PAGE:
Recruited by many universities, Smith chose Cal and eventually captained the Bears. “We had this whole culture of showing up at 4:30, 5 in the morning. We’d party all night, then go in and train, and then go home and sleep until practice,” he once recalled as a contributor to the book Out of Bounds: When Scholarship Athletes Become Academic Scholars. His college experience was “five years of lifting weights, partying, playing football, and staying eligible.”
The campus and the team gave him a place to belong and contribute: He often tutored teammates struggling through English assignments. “He was seen by outsiders as just another dumb jock, but on the inside, with his teammates, he was being a leader,” said Derek Van Rheenen, the Out of Bounds book’s co-author, a former pro soccer player, and now coordinator of Berkeley’s Cultural Studies of Sport in Education program. “Inside, he’s always been an intellectual, thoughtful guy. Like a lot of athletes, they are steered toward the field, but their intellect is undermined.”
But after three surgeries in 14 months, it sank in. “OK, so this is maybe not happening. It was a really terrible moment. A lot of things fell apart and unwound.”
Eventually, the commoditization of his body would exact a heavy toll. After graduating with a bachelor’s in English in 1992, he turned pro; then he blew out his shoulder in pre-season of his first year with the Green Bay Packers and required surgical reconstruction. Traded to the San Francisco 49ers, he then needed surgery to rebuild an injured hand. Desperate to get more tryouts, he wound up injuring his other shoulder.
He was only 24. But after three surgeries in 14 months, it sank in.
“I was like, OK, so this is maybe not happening,” Smith said. “It was a really terrible moment. A lot of things fell apart and unwound.”
How quickly would he bounce back?
“Ah, you assume that I have,” he said, groaning and grinning. “More than not playing in the NFL, it was like ‘How do I live now?’ That moment for me—that vertigo? I was low. I was hurt physically and I was fractured, shattered.”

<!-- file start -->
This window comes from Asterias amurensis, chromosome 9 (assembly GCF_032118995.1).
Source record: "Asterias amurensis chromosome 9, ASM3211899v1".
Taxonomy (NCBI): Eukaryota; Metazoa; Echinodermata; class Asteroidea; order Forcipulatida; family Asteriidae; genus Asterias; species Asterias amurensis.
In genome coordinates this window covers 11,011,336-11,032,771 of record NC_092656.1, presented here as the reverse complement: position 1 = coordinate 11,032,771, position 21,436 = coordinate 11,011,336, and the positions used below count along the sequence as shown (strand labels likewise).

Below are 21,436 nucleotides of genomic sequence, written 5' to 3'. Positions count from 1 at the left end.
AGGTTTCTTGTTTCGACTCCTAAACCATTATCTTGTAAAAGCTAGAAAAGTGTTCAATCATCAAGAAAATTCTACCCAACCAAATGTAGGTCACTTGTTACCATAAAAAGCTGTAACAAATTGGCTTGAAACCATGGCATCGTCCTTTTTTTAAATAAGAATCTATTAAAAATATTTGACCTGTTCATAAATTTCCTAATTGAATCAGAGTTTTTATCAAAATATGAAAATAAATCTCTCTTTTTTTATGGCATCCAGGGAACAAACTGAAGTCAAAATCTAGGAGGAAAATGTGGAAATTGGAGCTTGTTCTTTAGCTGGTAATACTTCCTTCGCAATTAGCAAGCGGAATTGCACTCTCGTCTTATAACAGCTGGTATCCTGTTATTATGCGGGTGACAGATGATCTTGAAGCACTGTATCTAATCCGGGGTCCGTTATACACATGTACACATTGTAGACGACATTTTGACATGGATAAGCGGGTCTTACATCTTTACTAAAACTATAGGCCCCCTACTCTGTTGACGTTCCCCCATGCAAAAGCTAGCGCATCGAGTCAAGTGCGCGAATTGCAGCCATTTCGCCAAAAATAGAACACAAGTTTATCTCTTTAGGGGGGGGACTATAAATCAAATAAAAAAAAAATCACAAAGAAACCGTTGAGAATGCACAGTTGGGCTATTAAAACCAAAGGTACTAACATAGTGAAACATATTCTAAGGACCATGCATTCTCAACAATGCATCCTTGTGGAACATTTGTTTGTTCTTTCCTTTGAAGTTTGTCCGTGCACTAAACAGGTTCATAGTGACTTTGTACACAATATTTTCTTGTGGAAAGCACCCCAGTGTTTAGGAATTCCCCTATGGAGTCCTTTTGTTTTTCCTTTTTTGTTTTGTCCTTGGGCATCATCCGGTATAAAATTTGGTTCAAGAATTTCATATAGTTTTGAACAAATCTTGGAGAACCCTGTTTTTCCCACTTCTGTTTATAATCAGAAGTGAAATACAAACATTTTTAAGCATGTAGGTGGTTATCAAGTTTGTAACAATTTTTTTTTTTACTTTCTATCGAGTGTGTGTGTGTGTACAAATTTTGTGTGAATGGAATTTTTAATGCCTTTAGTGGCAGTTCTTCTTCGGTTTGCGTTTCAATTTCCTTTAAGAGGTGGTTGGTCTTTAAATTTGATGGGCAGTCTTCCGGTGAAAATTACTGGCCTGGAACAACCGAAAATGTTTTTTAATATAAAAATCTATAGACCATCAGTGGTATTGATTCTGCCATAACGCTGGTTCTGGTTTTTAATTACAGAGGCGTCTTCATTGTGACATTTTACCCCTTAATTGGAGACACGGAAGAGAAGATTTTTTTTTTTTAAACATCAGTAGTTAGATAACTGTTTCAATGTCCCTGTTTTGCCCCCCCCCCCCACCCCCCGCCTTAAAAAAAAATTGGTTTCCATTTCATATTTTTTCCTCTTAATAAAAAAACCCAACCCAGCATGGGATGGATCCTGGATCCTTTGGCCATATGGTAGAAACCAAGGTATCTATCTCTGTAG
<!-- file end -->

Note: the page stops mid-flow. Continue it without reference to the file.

A wounded deer leaps highest
It was only after the carefully constructed scaffolding of his future collapsed, that Smith had a fateful conversation with Cal’s Athletic Studies Center head, Jo Baker. Smith told her he was lost about what to do next. “Tony,” he recalled Baker saying, “remember how you helped your teammates? I don’t know why you don’t see this: You’re an educator.”
So he returned to Berkeley, where he and Van Rheenen collaborated to create a class drawn from their experiences as athlete scholars. Called Introduction to Sport and Society (now Education 75), it was the first class either knew of to critically analyze how sports provide a vehicle for social mobility but also reproduce stereotypes and structural inequality. Their goal: to help other student athletes better navigate the challenges.
After obtaining his doctorate from the Graduate School of Education in 2002, Smith went to work for the nonprofit Bay Area Coalition for Equitable Schools, where he met his wife, Kathleen Osta. (He describes her as “extraordinary and amazing”—a Phi Beta Kappa, Academic All-American field hockey player with a double master’s from the University of Chicago in social work and school reform.) From there he consulted with Emeryville’s embattled school district. Emery United offered him his first job in a school district, as superintendent; he accepted without ever having been a classroom teacher.